Keir Starmer has revealed the five "missions" he would prioritise for the country if he becomes the prime minister at the next election.
The Labour leader set out his goals in a speech today in Manchester, and told the BBC ahead of it that he wanted to provide solutions for the country rather than "sticking plaster politics."
It comes after the current PM - one Rishi Sunak - set out his own five goals last month which included halving inflation this year, ensuring the UK's debt is falling, cutting NHS waiting lists, and passing new laws to stop small boat crossings.
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Starmer's goals covered similar themes: the economy, the NHS, crime, the climate crisis and education and came as Labour cruises 28 points ahead in the polls.
Here are his five pledges - and what indy100 made of them.
1. Secure the highest sustained growth in G7
The economy is in tatters, so Starmer pledging to sort it out sounds good to us. He said that growth was needed to implement all the other goals on his list and that he had met with business leaders to set out his plans.
"Britain needs to create more wealth," he said. "It needs to be competitive.
"It's that simple."
He added that this economic growth needs to be distributed throughout England's regions - not just in London - and that he would "fix our relationship with the EU" to make it happen.
He also said he would obey fiscal rules (Liz Truss are you listening) and that he would work with the private sector to unleash growth there too.
\u201cmore Keir Starmer speech:\n\n"if growth over the last 13 years had been as strong as under the last Labour government we would have \u00a340bn extra to spend on schools and the NHS without a single extra penny in tax"\u201d— Jim Pickard (@Jim Pickard) 1677149217
2. Build an NHS fit for future
The NHS? Also in tatters, sadly. There have been multiple reports about crises in the health service lately and it needs urgent intervention.
A generic pledge to make the NHS great does seem vaguer than Sunak's pledge to cut NHS waiting lists, but it is also broader in scope and shows a commitment to fix the service in its totality rather than hone in on a headline-grabbing target that could be spun as good PR for the Tories.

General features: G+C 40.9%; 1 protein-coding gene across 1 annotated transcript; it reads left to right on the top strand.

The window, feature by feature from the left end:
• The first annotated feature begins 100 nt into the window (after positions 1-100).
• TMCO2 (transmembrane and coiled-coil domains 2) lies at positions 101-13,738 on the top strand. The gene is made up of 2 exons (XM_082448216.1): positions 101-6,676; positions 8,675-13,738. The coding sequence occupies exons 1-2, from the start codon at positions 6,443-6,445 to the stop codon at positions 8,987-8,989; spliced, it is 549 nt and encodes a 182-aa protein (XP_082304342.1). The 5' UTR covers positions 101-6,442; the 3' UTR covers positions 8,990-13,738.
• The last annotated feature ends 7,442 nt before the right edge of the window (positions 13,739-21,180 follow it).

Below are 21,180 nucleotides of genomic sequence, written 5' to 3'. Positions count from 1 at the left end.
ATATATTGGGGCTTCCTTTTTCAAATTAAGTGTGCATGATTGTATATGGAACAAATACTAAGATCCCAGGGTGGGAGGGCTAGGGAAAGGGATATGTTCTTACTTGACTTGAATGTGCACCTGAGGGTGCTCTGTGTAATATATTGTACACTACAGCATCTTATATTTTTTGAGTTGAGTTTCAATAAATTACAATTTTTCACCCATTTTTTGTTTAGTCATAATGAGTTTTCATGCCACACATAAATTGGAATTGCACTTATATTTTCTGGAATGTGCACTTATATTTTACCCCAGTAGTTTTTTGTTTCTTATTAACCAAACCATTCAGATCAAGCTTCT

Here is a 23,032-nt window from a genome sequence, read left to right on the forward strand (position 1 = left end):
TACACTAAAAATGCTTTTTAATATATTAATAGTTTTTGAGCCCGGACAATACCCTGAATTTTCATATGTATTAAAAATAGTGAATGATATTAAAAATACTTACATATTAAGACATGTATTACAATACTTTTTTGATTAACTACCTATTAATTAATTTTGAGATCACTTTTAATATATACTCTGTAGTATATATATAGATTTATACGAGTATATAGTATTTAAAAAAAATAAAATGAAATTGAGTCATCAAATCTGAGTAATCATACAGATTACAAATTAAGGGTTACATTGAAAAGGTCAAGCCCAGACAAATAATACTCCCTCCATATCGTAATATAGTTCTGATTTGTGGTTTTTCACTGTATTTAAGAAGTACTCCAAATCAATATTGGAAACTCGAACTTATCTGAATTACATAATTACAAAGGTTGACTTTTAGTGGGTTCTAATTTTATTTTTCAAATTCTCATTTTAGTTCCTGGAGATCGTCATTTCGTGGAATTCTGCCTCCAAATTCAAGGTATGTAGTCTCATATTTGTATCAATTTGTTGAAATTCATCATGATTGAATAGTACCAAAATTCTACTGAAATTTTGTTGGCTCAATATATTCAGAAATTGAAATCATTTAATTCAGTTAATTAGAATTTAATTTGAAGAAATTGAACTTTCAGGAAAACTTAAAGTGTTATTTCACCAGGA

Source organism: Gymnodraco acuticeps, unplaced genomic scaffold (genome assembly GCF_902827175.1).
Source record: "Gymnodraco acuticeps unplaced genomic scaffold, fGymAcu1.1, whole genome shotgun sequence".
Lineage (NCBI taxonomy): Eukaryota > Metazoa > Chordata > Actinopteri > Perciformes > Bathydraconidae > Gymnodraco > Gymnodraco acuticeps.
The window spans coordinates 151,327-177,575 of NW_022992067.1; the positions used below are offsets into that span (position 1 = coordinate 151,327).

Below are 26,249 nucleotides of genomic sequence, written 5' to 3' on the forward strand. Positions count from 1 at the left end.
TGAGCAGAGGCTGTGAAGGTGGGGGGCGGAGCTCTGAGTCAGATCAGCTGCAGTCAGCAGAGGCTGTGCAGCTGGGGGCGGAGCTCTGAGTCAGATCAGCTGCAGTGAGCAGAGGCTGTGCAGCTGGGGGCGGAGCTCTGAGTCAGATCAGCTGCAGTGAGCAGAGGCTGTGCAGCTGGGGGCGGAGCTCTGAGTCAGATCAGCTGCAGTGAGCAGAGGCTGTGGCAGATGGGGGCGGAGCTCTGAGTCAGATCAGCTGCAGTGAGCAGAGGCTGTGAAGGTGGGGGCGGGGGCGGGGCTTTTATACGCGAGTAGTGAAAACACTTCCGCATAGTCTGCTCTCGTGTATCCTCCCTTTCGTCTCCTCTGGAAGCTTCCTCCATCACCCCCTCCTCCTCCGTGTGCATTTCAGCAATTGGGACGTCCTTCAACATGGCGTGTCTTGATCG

Or - as Starmer would say - it isn't "sticking plaster politics".
3. Make Britain’s streets safe
Starmer echoed New Labour leaders Tony Blair and Gordon Brown in his pledge to cut crime if elected prime minister.
He said he would "reform" the police system, tackle violence against women and make criminals pay for their crimes.
"Tough on crime, tough on the causes before," he said - copying a Blair slogan.
"You've heard that before, but it is right," he said.
It would have been good to hear more and we're sure the direct Blair quote will alienate some on the left.
4. Break down barriers to opportunity at every stage
This vague pledge covered education, childcare and just about every other function of government. It needs a bit of focus, but we're sure we will hear more about what he means in the weeks and months to come.
Still, we can't imagine people chanting this slogan on the streets.
5. Make Britain a clean energy superpower
Starmer said that he wanted to get to net zero by 2030 and make climate change a clear priority. Again, he said he'd set out more detail in the future.
We're yet to hear the detail on some of these pledges, but as an early indication of where the Labour party is headed if it wins the election, it seemed pretty strong to us and should do a lot to stop critics who falsely claim Starmer has no real policies.
His pledge to lead a "mission-driven" government rather than either prioritise the public sector or the private sector seemed like a new iteration of Blair's third-way politics - albeit with a more galvanizing and focus-led slogan.
\u201cKeir Starmer outlines his five, perhaps unsurprising, missions. But the main message seems to be, look back over the past 13 years ... how can you possibly not argue a Labour government would run this country better than the Tories have.\u201d— lee harpin (@lee harpin) 1677150163
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